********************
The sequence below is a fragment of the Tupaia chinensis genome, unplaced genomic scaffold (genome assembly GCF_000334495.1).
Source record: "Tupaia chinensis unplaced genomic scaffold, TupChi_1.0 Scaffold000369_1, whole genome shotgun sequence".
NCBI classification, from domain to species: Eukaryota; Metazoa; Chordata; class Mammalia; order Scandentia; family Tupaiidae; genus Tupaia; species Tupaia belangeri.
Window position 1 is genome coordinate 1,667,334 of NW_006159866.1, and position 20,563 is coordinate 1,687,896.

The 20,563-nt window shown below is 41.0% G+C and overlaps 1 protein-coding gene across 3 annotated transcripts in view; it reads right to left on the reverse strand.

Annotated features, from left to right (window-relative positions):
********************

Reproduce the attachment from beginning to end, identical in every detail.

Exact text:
The sequence below is a fragment of the Tupaia chinensis genome, unplaced genomic scaffold (genome assembly GCF_000334495.1).
Source record: "Tupaia chinensis unplaced genomic scaffold, TupChi_1.0 Scaffold000369_1, whole genome shotgun sequence".
NCBI classification, from domain to species: Eukaryota; Metazoa; Chordata; class Mammalia; order Scandentia; family Tupaiidae; genus Tupaia; species Tupaia belangeri.
Window position 1 is genome coordinate 1,667,334 of NW_006159866.1, and position 20,563 is coordinate 1,687,896.

The 20,563-nt window shown below is 41.0% G+C and overlaps 1 protein-coding gene across 3 annotated transcripts in view; it reads right to left on the reverse strand.

Annotated features, from left to right (window-relative positions):